We got back home last night a little after 11 PM. Eldest Son took good care of the dog in my absence, but he was glad to see me anyway. It was really good to climb into my own bed last night as well.
Late this morning I rode my lawn mower around the Field of Dandelions (otherwise known as my yard) which I'm sure made my neighbors happy as it was rather...overgrown. This exercise revealed my need for a new lawn mower battery and sharpened blades as I had to use the battery charger to start the mower and the grass wasn't so much cut as it was beaten into submission.
Strawberry cream pie for Niece and a plain cheesecake for another niece's boyfriend (it's his birthday).
For the strawberry cream pie, use the glazed apple pie recipe for the cream and then substitute the following for the apple filling:
2 lbs strawberries, hulled and quartered
1/2 cup sugar
2 T flour
First cut the strawberries up and combine with the sugar and flour, mix well. Now make your cream filling as directed and put it in the bottom of your prepared pie crust. Mix the strawberries up again very well, by now the flour and sugar have mixed with the strawberry juice to make a syrup and you want all of the strawberries to be well coated with it. Pour this in your crust over the cream, put your top crust on and bake as directed. Let it cool for an hour and a half, mix up the glaze, pour it on the top and then refrigerate for a couple of hours before cutting into pieces.
Niece has to go to work tonight and has threatened death and destruction on anyone who touches her pie before she gets home. I believe her, too.
I like open carry. I'm an open carry advocate, although I'm not rabid about it. I belong to a group here in the greater Raleigh area that goes to different places for lunch while open carrying. Our goal is to show the normal folks that we are more like them than the nuts they see on the TV.
Chipolte restaurants recently became the latest battleground on the War on Guns, and as is typical once the jackasses got wind of it they thought it would be a good idea to bring their Evil Black Rifles in to, I don't know, "make a statement" or some such bullshit as that. (I have been informed that there was no organized response, it was a photo taken while having an after-event meal that the antis jumped on and another completely unrelated photo that they astroturfed on to increase the visibility.)
It would serve our cause much better when the antis pick the next battleground (as they have picked Starbucks and now Chipoltes) and the business in question says they will follow state law, to just say "thank you," perhaps with a nice letter to Corporate, and let it go at that. Leave the EBRs at home, don't bother the individual storefronts with our "show of support" (the exception would be to have a quiet word of support for the manager of any store that is besieged with antis), and most of all...DO NOT ENGAGE ON A BATTLEFIELD OF THEIR CHOOSING (please do take the time to notice very carefully where that last link points. It was deliberately picked. Know your enemy).
We may be winning the legislative war so far, but the activists will always win the PR battle if we choose to engage them on their own ground. Let the public see them acting like nuts, not us, is what I say. I'll carry the Glock in a holster on my hip in plain view, but I haven't ever run into a situation where I've said "Man, it sure would have been handy to have that Saiga with me." (Yes, yes, I know, a pistol is what you use to fight your way back to the rifle you shouldn't have left behind in the first place, but seriously folks, the biggest point of risk assessment is determining likelihood and in my mind the risk of alienating the public on an otherwise unremarkable day is far far greater than the risk that I will have to engage zombies at range on the same unremarkable day.)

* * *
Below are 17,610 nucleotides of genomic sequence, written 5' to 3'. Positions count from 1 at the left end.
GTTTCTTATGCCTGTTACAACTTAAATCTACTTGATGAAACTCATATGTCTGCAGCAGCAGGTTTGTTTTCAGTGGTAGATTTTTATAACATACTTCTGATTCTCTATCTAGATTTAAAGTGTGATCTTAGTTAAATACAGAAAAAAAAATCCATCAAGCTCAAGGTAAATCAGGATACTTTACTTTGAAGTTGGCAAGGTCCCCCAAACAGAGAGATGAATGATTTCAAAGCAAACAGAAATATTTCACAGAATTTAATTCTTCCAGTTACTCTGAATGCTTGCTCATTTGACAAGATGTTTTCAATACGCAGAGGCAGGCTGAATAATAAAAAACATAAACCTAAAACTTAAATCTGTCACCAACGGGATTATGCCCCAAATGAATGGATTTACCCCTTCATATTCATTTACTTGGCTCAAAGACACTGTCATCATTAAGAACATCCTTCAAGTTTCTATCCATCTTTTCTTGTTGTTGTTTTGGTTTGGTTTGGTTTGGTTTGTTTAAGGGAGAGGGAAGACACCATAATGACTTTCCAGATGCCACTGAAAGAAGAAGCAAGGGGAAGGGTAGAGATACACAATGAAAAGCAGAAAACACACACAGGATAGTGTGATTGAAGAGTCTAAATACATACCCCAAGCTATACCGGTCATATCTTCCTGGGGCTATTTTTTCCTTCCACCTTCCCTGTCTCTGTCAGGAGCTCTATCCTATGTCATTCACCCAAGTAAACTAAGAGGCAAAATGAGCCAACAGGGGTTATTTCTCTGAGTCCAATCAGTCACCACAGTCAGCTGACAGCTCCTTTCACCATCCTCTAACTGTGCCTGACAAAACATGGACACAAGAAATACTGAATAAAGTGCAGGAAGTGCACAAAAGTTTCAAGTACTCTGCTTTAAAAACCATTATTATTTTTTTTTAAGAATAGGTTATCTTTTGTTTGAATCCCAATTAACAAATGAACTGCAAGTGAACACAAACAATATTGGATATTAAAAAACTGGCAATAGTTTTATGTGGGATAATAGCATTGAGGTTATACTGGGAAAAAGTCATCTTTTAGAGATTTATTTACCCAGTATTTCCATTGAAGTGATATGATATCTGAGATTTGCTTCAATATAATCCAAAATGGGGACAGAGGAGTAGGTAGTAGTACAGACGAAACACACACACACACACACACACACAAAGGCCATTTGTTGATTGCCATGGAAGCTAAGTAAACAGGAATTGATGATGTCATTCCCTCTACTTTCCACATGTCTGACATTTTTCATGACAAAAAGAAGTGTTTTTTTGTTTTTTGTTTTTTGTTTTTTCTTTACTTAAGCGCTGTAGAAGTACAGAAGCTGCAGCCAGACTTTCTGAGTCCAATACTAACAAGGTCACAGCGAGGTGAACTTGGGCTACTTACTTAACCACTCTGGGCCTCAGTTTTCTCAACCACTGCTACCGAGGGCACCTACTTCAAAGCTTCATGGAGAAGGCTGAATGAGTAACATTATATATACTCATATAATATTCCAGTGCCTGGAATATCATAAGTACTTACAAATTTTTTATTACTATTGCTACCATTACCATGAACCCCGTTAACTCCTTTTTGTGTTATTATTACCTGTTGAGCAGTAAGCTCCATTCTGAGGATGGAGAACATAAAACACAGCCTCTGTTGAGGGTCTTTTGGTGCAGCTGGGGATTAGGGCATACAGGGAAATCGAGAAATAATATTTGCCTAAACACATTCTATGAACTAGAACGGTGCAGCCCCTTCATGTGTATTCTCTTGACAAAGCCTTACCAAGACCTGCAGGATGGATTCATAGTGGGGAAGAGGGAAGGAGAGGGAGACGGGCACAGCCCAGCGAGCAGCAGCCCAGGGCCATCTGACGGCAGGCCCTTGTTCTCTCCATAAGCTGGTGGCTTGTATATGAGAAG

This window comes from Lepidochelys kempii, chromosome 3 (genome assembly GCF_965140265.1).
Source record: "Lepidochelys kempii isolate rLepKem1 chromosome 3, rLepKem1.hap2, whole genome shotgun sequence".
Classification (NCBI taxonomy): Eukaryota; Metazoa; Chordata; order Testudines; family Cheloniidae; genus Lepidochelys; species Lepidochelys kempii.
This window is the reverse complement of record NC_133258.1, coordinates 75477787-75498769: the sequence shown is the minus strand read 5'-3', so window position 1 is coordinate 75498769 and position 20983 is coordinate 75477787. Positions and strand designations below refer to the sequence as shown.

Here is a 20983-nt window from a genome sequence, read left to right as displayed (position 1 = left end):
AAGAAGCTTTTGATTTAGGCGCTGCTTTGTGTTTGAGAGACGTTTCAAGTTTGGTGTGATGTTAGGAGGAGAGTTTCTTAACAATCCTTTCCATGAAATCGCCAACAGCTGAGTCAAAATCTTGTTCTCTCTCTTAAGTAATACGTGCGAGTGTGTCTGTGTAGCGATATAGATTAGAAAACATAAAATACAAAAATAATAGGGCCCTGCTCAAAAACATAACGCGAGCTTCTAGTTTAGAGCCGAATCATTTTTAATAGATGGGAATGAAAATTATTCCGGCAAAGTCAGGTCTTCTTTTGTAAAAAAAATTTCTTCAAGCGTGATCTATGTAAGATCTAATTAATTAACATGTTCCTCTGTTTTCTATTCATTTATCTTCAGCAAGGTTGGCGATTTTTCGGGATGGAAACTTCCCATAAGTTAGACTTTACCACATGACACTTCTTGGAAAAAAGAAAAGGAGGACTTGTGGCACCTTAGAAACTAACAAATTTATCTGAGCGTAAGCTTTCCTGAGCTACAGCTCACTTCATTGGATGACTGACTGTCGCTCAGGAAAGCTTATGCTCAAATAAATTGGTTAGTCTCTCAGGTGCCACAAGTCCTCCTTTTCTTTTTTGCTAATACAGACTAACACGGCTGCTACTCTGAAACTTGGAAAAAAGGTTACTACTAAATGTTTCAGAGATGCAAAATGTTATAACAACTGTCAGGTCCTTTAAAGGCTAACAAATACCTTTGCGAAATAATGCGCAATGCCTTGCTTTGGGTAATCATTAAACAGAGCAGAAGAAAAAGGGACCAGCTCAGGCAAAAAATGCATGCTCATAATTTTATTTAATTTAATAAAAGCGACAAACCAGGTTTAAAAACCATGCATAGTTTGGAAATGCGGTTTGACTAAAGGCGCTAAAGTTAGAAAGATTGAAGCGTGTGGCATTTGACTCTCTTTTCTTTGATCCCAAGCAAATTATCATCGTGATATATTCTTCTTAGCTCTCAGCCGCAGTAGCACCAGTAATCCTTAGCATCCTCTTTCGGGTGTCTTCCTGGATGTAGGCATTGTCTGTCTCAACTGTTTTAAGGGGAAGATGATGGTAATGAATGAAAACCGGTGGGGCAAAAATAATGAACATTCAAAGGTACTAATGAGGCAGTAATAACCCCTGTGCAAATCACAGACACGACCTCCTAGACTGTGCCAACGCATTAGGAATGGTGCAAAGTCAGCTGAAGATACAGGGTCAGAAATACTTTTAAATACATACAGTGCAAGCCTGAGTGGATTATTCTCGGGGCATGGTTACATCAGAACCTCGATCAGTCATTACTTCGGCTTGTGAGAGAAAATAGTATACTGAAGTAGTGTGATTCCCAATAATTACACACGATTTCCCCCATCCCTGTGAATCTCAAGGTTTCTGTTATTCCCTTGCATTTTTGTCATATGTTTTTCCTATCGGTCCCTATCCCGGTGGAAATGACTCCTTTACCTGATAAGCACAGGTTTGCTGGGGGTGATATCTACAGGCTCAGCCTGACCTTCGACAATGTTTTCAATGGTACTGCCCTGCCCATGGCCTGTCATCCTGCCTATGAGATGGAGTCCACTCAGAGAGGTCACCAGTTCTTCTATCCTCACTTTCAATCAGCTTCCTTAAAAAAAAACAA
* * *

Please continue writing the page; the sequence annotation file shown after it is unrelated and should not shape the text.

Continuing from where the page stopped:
Starbucks and Chipoltes, all they wanted to do was run restaurants, but we...yes WE...allowed ourselves to get carried away and now both of those places have decided they don't want our business. Boycott if you like but given the numbers I don't think there is much danger of them folding, and keep in mind our goal is not to alienate John and Jane Public, it's to show them we're not rabid foaming at the mouth lunatics. What do you think they think of us now?
Nice job jackasses. I guess it stops when every business in America posts signs to leave the guns outside.
My mother makes this and it's great, so I really have to try making this for myself.
1 can cream style corn
1 cup dry macaroni
1 stick margarine/butter
1 can whole kernel corn
1 cup cubed Velveeta cheese
Preheat oven to 350 degrees. Combine all ingredients and pour into greased baking dish. Cover and bake for 45 minutes to an hour, stirring several times. Remove lid for the last 15 minutes to let brown.
This can also be cooked in a crock pot on low for 4-5 hours.
We arrived safe and sound in Iowa yesterday morning, tired but otherwise unharmed. It rained on us halfway through the night when we left Roanoke, we got a peek of moonlight halfway through Kentucky that was gone by Indiana, but when we got to St Louis the sun came out and shone all day. It didn't warm anything up (it never got above 55 degrees) but at least it was dry.
Today is only supposed to get in the 60's but starting tomorrow we will have a week of warm and sunny. The convertible was definitely a good choice this time around.
Doglet didn't get to come, Eldest Son is staying at the house with him.
And now I'm off. Things to see, people to annoy...you know how it is.